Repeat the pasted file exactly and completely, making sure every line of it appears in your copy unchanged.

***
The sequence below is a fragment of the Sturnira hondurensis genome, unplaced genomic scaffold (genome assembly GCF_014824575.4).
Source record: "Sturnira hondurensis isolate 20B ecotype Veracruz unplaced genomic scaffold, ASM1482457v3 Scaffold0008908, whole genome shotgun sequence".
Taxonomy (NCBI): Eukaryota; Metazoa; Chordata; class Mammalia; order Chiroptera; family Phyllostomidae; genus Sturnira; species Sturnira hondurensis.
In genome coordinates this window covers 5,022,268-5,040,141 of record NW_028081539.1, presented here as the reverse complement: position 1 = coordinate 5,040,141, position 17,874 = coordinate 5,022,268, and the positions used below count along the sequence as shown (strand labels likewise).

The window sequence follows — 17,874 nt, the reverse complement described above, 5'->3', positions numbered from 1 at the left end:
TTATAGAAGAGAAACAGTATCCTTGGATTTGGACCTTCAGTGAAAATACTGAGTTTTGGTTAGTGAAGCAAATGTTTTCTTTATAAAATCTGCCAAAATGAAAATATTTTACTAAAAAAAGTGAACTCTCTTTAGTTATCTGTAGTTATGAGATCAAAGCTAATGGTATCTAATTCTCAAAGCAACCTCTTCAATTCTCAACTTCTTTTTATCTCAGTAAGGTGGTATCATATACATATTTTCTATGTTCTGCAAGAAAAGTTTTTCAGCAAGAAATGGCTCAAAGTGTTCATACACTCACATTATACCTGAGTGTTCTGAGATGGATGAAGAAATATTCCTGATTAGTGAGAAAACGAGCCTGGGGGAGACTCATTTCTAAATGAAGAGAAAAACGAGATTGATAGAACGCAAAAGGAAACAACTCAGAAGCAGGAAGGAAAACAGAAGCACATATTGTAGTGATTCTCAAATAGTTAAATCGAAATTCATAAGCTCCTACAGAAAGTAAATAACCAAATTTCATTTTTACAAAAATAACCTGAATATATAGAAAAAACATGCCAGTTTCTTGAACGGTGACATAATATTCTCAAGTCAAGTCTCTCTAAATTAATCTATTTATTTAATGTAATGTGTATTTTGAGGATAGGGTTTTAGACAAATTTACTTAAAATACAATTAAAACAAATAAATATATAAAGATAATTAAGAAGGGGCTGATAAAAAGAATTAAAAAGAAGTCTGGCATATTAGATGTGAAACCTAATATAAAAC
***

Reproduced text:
The sequence below is a fragment of the Sturnira hondurensis genome, unplaced genomic scaffold (genome assembly GCF_014824575.4).
Source record: "Sturnira hondurensis isolate 20B ecotype Veracruz unplaced genomic scaffold, ASM1482457v3 Scaffold0008908, whole genome shotgun sequence".
Taxonomy (NCBI): Eukaryota; Metazoa; Chordata; class Mammalia; order Chiroptera; family Phyllostomidae; genus Sturnira; species Sturnira hondurensis.
In genome coordinates this window covers 5,022,268-5,040,141 of record NW_028081539.1, presented here as the reverse complement: position 1 = coordinate 5,040,141, position 17,874 = coordinate 5,022,268, and the positions used below count along the sequence as shown (strand labels likewise).

The window sequence follows — 17,874 nt, the reverse complement described above, 5'->3', positions numbered from 1 at the left end:
TTATAGAAGAGAAACAGTATCCTTGGATTTGGACCTTCAGTGAAAATACTGAGTTTTGGTTAGTGAAGCAAATGTTTTCTTTATAAAATCTGCCAAAATGAAAATATTTTACTAAAAAAAGTGAACTCTCTTTAGTTATCTGTAGTTATGAGATCAAAGCTAATGGTATCTAATTCTCAAAGCAACCTCTTCAATTCTCAACTTCTTTTTATCTCAGTAAGGTGGTATCATATACATATTTTCTATGTTCTGCAAGAAAAGTTTTTCAGCAAGAAATGGCTCAAAGTGTTCATACACTCACATTATACCTGAGTGTTCTGAGATGGATGAAGAAATATTCCTGATTAGTGAGAAAACGAGCCTGGGGGAGACTCATTTCTAAATGAAGAGAAAAACGAGATTGATAGAACGCAAAAGGAAACAACTCAGAAGCAGGAAGGAAAACAGAAGCACATATTGTAGTGATTCTCAAATAGTTAAATCGAAATTCATAAGCTCCTACAGAAAGTAAATAACCAAATTTCATTTTTACAAAAATAACCTGAATATATAGAAAAAACATGCCAGTTTCTTGAACGGTGACATAATATTCTCAAGTCAAGTCTCTCTAAATTAATCTATTTATTTAATGTAATGTGTATTTTGAGGATAGGGTTTTAGACAAATTTACTTAAAATACAATTAAAACAAATAAATATATAAAGATAATTAAGAAGGGGCTGATAAAAAGAATTAAAAAGAAGTCTGGCATATTAGATGTGAAACCTAATATAAAAC